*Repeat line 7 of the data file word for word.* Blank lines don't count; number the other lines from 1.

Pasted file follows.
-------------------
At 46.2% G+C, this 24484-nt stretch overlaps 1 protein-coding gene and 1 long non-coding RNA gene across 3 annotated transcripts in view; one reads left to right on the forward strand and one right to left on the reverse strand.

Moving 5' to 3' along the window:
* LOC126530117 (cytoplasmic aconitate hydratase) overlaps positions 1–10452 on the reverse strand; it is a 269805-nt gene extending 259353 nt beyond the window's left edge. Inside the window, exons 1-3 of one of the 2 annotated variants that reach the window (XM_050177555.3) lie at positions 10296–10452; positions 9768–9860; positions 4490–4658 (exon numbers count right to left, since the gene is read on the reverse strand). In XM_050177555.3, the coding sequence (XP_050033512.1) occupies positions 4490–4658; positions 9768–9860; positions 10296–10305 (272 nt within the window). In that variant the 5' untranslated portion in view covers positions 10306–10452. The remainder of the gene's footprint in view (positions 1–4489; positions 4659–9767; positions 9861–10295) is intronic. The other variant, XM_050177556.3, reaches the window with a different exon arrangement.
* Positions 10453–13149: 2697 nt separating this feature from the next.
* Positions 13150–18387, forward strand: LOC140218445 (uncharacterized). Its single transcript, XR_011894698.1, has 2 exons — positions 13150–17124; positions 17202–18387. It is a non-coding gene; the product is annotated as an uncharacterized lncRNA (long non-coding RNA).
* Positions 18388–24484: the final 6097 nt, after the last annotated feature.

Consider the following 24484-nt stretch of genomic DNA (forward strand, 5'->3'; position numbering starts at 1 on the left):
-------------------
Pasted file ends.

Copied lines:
Consider the following 24484-nt stretch of genomic DNA (forward strand, 5'->3'; position numbering starts at 1 on the left):